Is there truth to the rumor that the catalog number for an exhibit of a fetal baby in a jar at the Walter Reed Medical building was the origin for the name of the band?
These babies are teething on rings of misfortune – Babies, 9353
Yes and no. I’d been on the art scene for a little while. I had been observing how the art world worked at the time. I knew you just can’t show up one day and say, “Hey guys lets call the band 9353. Let’s go out and tell people that the band is called 9353.” I knew you had to give them something. If you hang a painting on the wall people will come after you with torches and pitchforks if you don’t have an explanation for that painting. You hang the same painting on the wall and you give them some stupid story and they will say, “That man is a genius.” So I came up with a story. The story was true. The thing did exist. The number I did scrape off. That was not the number but I told the whole world it was because I am giving them an art story.
Will the original line up of 9353 ever reunite?
One thing for sure it won’t take long before somebody flakes up and their gone – Ghost, 9353
Neither Jason nor Dan has performed with 9353 since 1986. Dan has denounced his piano work on the 3rd CD and disclaims it as official 9353. He hasn’t drummed in 9353 or any band I know of in 20 years. Jason’s return to 9353 almost happened in both 1992 and 1993, but ended badly instead. Vance has since returned and played the most recent 9353 show and is “in” if we ever find the super touch guitarist everyone still expects us to have. 9353 is in a very stupid situation of career purgatory. There will most likely never be an original reunion. There probably shouldn’t be. Vance and I have next to nothing that wasn’t charitably given to us. We are on the bottom of the game several stories under the sewer level. The gift we bring to the live 9353 is as uncomfortable to witness as it is to deliver. Why? One can only wonder. I could tell you it was this reason or that reason. Truthfully the answer comes from within: my inability to properly seize the whole thing versus knowing what the chemistry was and trying to make it real again. I will sit in my near indigent life stew until I can foresee a way to release the old and new again properly. Then, like last time I will also ponder – Is this vanity, or responsibility, or a total waste of time and money? I don’t know yet. I have a new band. I’ll probably release something from that before picking up the 9353 tab solo.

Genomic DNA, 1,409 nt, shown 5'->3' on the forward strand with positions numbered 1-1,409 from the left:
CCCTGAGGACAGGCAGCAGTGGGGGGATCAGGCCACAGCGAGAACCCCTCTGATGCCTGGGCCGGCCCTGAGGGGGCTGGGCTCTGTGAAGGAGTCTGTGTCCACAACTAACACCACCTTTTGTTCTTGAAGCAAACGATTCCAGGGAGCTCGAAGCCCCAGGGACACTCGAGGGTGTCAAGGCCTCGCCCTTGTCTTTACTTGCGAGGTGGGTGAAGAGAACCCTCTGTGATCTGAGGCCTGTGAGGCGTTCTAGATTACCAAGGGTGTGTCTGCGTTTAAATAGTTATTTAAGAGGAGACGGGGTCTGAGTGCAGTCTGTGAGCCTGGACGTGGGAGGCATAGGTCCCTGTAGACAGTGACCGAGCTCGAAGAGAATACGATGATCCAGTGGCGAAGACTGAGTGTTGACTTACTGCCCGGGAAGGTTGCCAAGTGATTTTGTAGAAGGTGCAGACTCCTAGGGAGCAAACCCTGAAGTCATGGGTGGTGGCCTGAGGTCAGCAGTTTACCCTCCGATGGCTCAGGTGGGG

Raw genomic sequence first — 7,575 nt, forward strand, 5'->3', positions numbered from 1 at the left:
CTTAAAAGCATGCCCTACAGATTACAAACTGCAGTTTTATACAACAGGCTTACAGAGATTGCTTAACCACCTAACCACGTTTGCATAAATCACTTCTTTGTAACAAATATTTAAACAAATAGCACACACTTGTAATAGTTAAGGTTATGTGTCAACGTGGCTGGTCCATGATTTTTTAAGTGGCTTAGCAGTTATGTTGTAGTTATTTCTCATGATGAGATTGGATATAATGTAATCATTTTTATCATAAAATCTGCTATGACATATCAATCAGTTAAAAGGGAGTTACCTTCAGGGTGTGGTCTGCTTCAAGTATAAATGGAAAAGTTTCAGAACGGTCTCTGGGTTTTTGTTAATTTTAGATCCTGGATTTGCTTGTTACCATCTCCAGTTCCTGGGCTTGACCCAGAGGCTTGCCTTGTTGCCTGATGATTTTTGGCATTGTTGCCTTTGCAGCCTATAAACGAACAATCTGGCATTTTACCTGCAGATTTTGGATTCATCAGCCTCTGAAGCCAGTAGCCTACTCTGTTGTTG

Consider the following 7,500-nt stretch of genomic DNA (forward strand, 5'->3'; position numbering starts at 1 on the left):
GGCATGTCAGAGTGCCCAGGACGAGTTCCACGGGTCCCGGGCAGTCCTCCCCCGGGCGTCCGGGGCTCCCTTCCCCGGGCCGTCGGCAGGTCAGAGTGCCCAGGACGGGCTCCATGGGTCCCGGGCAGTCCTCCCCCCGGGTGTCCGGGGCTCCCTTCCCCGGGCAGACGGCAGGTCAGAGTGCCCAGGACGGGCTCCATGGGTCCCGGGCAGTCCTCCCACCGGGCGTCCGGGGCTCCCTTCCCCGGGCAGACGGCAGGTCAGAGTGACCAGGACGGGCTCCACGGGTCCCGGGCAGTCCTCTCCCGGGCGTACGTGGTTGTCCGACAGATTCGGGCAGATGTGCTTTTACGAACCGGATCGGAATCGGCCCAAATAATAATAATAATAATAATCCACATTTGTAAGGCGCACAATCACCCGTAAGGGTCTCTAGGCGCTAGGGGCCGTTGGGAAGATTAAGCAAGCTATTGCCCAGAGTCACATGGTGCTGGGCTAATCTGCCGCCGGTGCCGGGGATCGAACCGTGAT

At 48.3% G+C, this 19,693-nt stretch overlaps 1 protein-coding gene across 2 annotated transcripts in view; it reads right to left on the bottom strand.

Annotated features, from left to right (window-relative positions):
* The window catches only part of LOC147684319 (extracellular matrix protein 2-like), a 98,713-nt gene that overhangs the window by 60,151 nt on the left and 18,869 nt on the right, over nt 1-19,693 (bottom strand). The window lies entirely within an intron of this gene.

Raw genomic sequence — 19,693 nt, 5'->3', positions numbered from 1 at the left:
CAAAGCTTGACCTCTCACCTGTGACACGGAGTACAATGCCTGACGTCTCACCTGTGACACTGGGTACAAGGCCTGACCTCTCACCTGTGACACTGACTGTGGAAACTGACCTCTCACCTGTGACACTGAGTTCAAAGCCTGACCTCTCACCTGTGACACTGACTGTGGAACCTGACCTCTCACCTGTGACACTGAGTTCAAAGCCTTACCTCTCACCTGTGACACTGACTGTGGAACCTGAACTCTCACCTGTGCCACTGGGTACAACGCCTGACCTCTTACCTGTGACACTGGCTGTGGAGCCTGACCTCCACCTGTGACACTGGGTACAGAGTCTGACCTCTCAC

Bonus question from Peter Cortner:
From the song Ghost, is Tommy a real person?
He is. Tommy is Washington’s most fantastic and most bizarre bass player: the bass player for Specimen Fred and Spinal Icebags. Ghost was a true story. We drove around in his opal Cadet, drinking beer all day. He had a huge spray thing that he stole from the car wash that day. And every bit of beer he pissed into this thing and at every stoplight he would spray people in the car next to us. We were horrible teenagers. One day in Arlington County, in the summer of 1980 we spent the day doing that. The police had already come to his house twice, because of the license plates, to ask his parents and to ask him questions about why he might be doing this. He was the one who talked me into being a singer.